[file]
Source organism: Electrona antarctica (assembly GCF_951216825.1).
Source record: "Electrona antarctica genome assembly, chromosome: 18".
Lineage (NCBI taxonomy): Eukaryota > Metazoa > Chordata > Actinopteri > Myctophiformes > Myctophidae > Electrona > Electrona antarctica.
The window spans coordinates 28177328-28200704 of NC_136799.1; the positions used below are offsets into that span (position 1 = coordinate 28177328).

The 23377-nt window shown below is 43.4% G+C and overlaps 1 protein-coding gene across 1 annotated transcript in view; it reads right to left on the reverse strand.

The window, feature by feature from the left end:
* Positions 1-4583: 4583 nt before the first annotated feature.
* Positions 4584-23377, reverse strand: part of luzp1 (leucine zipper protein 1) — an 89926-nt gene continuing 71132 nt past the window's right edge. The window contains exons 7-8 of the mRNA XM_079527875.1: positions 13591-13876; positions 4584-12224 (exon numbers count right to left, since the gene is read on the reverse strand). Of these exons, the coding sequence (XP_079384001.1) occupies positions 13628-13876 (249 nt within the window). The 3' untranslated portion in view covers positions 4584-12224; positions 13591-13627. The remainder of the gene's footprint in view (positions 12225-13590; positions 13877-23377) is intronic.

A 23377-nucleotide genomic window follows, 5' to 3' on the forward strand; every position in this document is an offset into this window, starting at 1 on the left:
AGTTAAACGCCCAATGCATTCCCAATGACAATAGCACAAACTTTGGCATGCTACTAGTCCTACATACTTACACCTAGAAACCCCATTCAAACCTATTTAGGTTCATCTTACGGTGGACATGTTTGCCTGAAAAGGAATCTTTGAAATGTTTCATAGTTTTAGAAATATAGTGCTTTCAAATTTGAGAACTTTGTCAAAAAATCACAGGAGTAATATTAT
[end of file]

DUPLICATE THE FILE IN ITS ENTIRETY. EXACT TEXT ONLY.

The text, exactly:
Source organism: Electrona antarctica (assembly GCF_951216825.1).
Source record: "Electrona antarctica genome assembly, chromosome: 18".
Lineage (NCBI taxonomy): Eukaryota > Metazoa > Chordata > Actinopteri > Myctophiformes > Myctophidae > Electrona > Electrona antarctica.
The window spans coordinates 28177328-28200704 of NC_136799.1; the positions used below are offsets into that span (position 1 = coordinate 28177328).

The 23377-nt window shown below is 43.4% G+C and overlaps 1 protein-coding gene across 1 annotated transcript in view; it reads right to left on the reverse strand.

The window, feature by feature from the left end:
* Positions 1-4583: 4583 nt before the first annotated feature.
* Positions 4584-23377, reverse strand: part of luzp1 (leucine zipper protein 1) — an 89926-nt gene continuing 71132 nt past the window's right edge. The window contains exons 7-8 of the mRNA XM_079527875.1: positions 13591-13876; positions 4584-12224 (exon numbers count right to left, since the gene is read on the reverse strand). Of these exons, the coding sequence (XP_079384001.1) occupies positions 13628-13876 (249 nt within the window). The 3' untranslated portion in view covers positions 4584-12224; positions 13591-13627. The remainder of the gene's footprint in view (positions 12225-13590; positions 13877-23377) is intronic.

A 23377-nucleotide genomic window follows, 5' to 3' on the forward strand; every position in this document is an offset into this window, starting at 1 on the left:
AGTTAAACGCCCAATGCATTCCCAATGACAATAGCACAAACTTTGGCATGCTACTAGTCCTACATACTTACACCTAGAAACCCCATTCAAACCTATTTAGGTTCATCTTACGGTGGACATGTTTGCCTGAAAAGGAATCTTTGAAATGTTTCATAGTTTTAGAAATATAGTGCTTTCAAATTTGAGAACTTTGTCAAAAAATCACAGGAGTAATATTAT